This feature is currently known as the “Database Mounting Tool” (DMT), which is better than the previous name of “Data Mining Tool”. Who knows what we’ll end up calling this at RTM, but I like the previous name “Snapshot Viewer” the best so this is what I entitled the post.
DMT allows you to quickly take snapshots of your AD database at any point in time and view those snapshots using the LDP viewer of your choice. At first I was extremely excited about this feature, but after realizing the command-line action you have to go through in order to do this (see below), it killed my buzz a little bit. If you compare this to automating ldifde/csvde backups of your AD, I can see these advantages to snapshots:
- You can mount a snapshot and attach GUI LDP tools to it. Ldifde/csvde method doesn’t do this.
- You can “backup” the entire database in one shot. Ldifde/csvde only allows a single DN or partition per shot.
- The ldifde/csvde dump of your entire partition is in clear text and snapshots are not. However, from a security standpoint there’s not much difference considering if someone has the snapshot file they can also open it up but not as easily.
Below is a general process flow for recovering deleted object(s) more quickly using DMT (see step-by-step guide for more details):
1) Create a snapshot of your AD database using the ntdsutil snapshot sub-context menu system.
Note: This can be automated if you so choose.
2) Mount the snapshot of your choice by using ntdsutil snapshot sub-context menu system again.
3) Make this snapshot readable by LDP, ADSIedit, AD Users and Computers (ADUC or dsa.msc), or other LDAP viewers using dsamain.exe (new tool included with WS2008 by default)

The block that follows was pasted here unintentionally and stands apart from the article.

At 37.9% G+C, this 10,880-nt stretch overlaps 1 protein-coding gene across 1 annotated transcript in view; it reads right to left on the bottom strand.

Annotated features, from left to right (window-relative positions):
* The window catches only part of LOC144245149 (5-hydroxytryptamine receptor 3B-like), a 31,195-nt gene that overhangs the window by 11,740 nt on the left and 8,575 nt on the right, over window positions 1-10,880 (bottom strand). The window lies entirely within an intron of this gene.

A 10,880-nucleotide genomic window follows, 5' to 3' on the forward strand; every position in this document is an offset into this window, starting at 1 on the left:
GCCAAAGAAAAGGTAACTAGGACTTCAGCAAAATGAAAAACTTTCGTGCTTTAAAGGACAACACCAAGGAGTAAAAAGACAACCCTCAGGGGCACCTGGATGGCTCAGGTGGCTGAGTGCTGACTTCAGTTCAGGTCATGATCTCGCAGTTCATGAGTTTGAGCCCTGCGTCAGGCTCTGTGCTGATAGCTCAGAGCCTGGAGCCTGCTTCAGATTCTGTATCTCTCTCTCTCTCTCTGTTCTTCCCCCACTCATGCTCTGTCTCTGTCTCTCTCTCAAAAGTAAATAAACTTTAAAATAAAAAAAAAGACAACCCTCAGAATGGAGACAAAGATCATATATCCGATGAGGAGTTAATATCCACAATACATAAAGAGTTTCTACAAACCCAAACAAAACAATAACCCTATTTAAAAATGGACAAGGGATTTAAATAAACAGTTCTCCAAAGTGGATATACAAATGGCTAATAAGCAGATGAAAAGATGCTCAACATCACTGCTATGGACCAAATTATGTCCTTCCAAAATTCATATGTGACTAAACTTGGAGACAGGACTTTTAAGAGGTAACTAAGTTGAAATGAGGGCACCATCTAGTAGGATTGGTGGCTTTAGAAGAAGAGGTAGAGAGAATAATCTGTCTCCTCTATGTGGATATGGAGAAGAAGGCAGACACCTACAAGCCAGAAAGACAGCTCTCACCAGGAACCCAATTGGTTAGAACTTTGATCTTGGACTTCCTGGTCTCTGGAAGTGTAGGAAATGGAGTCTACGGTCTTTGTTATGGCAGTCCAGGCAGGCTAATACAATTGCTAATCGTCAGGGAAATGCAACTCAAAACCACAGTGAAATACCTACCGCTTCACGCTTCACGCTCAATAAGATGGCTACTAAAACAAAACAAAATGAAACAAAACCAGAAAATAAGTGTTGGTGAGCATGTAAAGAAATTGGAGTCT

Note: At this point, you can view any object/attribute/etc of the snapshot to use for comparison.
Two paths to restore objects (using only MS tools):
4) Export/import the information from the snapshot to recover objects using ldifde/csvde:
a. Utilize the tombstone reanimation process (same as in Server 2003) to recreate the object(s) which were deleted. The ADRestore tool also helps here. b. Restore metadata such as back-links, attributes, etc for those objects by utilizing ldifde
5) Do an authoritative restore of a portion of the objects using NTDSutil (same way as you would in Server 2003). You can restore objects which haven’t been already deleted from a DC (i.e. replication hasn’t come to this DC yet) via using the restartable AD feature.
Bottom line: DMT is a nice feature to be able to view previous snapshots of your AD, but overall our restore story still doesn’t help as great as some of the 3rd party tools do with AD object recovery (see below).
Database Mounting Tool Feature Overview
Step-by-Step Guide for Using the Active Directory Database Mounting Tool in Windows Server 2008
Ntdsutil snapshot command line syntax
Dsamain command line syntax
Microsoft Sysinternal ADRestore tool
Quest’s AD recovery tools
Scriptlogic’s Active Administrator